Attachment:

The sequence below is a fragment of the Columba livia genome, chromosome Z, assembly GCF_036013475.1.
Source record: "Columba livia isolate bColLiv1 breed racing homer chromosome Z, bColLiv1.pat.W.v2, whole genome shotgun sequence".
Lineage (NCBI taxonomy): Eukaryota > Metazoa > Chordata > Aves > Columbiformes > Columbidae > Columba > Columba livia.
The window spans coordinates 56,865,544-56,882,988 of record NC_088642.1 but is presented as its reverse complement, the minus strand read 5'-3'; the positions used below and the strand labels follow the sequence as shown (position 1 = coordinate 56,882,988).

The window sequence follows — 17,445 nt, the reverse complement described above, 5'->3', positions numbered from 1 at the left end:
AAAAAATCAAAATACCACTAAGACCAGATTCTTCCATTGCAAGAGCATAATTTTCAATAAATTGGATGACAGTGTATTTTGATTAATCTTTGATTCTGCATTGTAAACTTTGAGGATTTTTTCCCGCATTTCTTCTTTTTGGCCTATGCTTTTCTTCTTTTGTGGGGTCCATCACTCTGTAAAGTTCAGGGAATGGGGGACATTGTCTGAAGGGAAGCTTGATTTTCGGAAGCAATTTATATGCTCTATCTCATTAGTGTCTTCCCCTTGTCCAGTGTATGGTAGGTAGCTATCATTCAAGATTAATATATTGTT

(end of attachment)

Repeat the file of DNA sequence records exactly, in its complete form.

The sequence below is a fragment of the Columba livia genome, chromosome Z, assembly GCF_036013475.1.
Source record: "Columba livia isolate bColLiv1 breed racing homer chromosome Z, bColLiv1.pat.W.v2, whole genome shotgun sequence".
Lineage (NCBI taxonomy): Eukaryota > Metazoa > Chordata > Aves > Columbiformes > Columbidae > Columba > Columba livia.
The window spans coordinates 56,865,544-56,882,988 of record NC_088642.1 but is presented as its reverse complement, the minus strand read 5'-3'; the positions used below and the strand labels follow the sequence as shown (position 1 = coordinate 56,882,988).

The window sequence follows — 17,445 nt, the reverse complement described above, 5'->3', positions numbered from 1 at the left end:
AAAAAATCAAAATACCACTAAGACCAGATTCTTCCATTGCAAGAGCATAATTTTCAATAAATTGGATGACAGTGTATTTTGATTAATCTTTGATTCTGCATTGTAAACTTTGAGGATTTTTTCCCGCATTTCTTCTTTTTGGCCTATGCTTTTCTTCTTTTGTGGGGTCCATCACTCTGTAAAGTTCAGGGAATGGGGGACATTGTCTGAAGGGAAGCTTGATTTTCGGAAGCAATTTATATGCTCTATCTCATTAGTGTCTTCCCCTTGTCCAGTGTATGGTAGGTAGCTATCATTCAAGATTAATATATTGTT